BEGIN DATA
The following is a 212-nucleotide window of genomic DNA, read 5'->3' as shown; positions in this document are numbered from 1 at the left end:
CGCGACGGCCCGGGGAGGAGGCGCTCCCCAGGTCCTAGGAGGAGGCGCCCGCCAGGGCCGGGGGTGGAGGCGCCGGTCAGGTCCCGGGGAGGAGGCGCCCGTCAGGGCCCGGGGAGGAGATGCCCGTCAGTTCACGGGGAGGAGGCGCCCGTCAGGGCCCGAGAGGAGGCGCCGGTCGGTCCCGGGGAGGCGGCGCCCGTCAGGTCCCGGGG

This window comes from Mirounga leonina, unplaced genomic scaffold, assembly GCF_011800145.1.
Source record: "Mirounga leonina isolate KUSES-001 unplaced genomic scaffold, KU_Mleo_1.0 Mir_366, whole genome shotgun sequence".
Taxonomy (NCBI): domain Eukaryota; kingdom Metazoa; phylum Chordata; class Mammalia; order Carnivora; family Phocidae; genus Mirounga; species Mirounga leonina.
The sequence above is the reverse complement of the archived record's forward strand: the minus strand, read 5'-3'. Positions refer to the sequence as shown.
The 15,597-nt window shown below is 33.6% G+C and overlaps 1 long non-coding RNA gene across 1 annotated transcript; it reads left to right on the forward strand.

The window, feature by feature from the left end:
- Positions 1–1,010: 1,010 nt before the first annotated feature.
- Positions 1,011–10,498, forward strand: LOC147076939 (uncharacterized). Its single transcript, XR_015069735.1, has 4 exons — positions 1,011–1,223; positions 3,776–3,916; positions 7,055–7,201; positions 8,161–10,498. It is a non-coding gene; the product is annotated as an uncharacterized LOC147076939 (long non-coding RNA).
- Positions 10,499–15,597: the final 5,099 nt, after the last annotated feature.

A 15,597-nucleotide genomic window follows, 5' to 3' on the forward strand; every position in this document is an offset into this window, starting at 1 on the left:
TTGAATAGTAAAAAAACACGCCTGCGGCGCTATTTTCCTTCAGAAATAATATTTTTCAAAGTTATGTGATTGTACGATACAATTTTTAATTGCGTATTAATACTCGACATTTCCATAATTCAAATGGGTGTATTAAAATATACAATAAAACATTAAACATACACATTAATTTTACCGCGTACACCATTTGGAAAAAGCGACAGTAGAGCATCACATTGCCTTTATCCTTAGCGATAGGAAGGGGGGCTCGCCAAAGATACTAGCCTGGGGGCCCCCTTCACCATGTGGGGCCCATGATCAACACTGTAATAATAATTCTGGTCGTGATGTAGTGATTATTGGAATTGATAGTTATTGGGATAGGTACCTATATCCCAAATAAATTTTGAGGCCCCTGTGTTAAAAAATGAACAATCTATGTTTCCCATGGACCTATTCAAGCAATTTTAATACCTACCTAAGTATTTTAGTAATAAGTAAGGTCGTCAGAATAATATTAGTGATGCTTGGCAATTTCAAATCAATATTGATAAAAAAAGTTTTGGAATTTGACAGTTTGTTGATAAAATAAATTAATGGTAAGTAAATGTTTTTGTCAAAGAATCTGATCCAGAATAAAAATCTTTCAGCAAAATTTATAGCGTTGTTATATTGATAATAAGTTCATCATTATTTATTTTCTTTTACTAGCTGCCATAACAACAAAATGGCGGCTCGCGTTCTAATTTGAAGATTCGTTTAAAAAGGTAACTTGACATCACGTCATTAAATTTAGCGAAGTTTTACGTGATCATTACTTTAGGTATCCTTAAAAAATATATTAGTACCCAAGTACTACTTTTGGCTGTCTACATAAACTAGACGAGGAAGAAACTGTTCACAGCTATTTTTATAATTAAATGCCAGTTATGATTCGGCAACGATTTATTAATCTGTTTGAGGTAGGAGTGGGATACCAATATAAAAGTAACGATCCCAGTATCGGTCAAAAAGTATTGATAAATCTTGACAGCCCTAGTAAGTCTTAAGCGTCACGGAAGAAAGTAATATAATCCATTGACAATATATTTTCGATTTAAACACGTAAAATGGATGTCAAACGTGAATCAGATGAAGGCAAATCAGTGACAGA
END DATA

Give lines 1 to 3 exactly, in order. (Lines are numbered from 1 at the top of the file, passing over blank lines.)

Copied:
The following is a 212-nucleotide window of genomic DNA, read 5'->3' as shown; positions in this document are numbered from 1 at the left end:
CGCGACGGCCCGGGGAGGAGGCGCTCCCCAGGTCCTAGGAGGAGGCGCCCGCCAGGGCCGGGGGTGGAGGCGCCGGTCAGGTCCCGGGGAGGAGGCGCCCGTCAGGGCCCGGGGAGGAGATGCCCGTCAGTTCACGGGGAGGAGGCGCCCGTCAGGGCCCGAGAGGAGGCGCCGGTCGGTCCCGGGGAGGCGGCGCCCGTCAGGTCCCGGGG

This window comes from Mirounga leonina, unplaced genomic scaffold, assembly GCF_011800145.1.